While the core mix of action platforming and city building is a thing of beauty, this Renaissance version of ActRaiser is bogged down by motion sickness-inducing framerate drops, ugly prerendered character models, and far too frequent tower defense sections. If ActRaiser Renaissance is your only way to play ActRaiser, then please do yourself the favor, but I would highly recommend getting a Super Nintendo with a game cartridge, or a Wii with the virtual console download installed.
In conclusion, Ultra Kaiju Monster Rancher is only for Monster Rancher and Ultraman fans. If you’re not familiar with both, a lot of the humor will mean nothing. Monster Rancher 1 & 2 DX is a better starting point for the Monster Rancher series, despite the added online combat in Ultra Kaiju Monster Rancher. But the other reason that I have a hard time recommending Ultra Kaiju Monster Rancher is that it’s almost a full-priced game. This is a shallow, repetitive game, and one that I’d imagine 95% of people who play it will only spend a small amount of time with. I would have an easier time suggesting the curious check it out if it was budget-priced. But as it stands, Ultra Kaiju Monster Rancher is only for people who want more Monster Rancher, or love 60s Ultraman.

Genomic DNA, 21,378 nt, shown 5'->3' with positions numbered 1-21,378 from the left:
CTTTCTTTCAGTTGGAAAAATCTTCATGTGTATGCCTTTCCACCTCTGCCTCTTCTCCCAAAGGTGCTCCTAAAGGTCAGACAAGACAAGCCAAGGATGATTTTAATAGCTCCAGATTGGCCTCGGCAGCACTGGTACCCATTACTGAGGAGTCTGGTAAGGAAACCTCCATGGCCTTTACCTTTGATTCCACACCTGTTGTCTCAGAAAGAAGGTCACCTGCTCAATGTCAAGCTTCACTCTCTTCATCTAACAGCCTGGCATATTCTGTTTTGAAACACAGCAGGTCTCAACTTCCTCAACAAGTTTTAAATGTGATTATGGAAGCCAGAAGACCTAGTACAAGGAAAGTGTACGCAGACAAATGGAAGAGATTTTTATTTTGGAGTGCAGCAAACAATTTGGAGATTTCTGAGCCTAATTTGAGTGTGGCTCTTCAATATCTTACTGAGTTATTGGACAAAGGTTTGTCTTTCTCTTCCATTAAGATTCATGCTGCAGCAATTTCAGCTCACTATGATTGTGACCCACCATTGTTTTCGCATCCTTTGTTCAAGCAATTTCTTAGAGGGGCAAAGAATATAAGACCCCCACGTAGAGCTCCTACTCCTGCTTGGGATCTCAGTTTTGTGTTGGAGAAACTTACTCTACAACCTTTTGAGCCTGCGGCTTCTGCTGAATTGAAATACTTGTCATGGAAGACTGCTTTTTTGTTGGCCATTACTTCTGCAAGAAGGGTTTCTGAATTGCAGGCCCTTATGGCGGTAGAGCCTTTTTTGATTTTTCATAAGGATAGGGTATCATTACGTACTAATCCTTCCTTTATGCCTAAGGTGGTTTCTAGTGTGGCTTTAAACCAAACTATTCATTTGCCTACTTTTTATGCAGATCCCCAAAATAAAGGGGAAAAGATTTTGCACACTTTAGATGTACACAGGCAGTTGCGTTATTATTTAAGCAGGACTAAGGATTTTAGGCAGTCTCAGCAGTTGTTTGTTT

The player will be doing a lot of the same in Contra: Rogue Corps. Although the progression systems and multiple modes are welcome, the game is just ok, and it definitely doesn’t feel like Contra. If the price was less it would be a good budget title, but for Konami’s newest Contra offering, it just doesn’t cut the mustard.
Fans of the anime will still want to play Made in Abyss: Binary Star Falling into Darkness, but do so with caution. The main draw for new fans will be exploring the abyss and seeing all its layers. There’s just a lot of garbage to sift through to get to the good stuff.
Demon Slayer: Kimetsu no Yaiba – The Hinokami Chronicles is as good as it ever was. The Switch version doesn’t add anything for people who have the game on other systems. Naruto: Ultimate Ninja Storm fans, who might be excited for another similar game, should dial their content expectations way back. Demon Slayer: Kimetsu no Yaiba fans don’t need their teeny narrative summarized, the way Naruto fans might’ve wanted theirs. Merging these two franchises wasn’t the right decision. It would’ve been the definition of “a renter” in the 90s.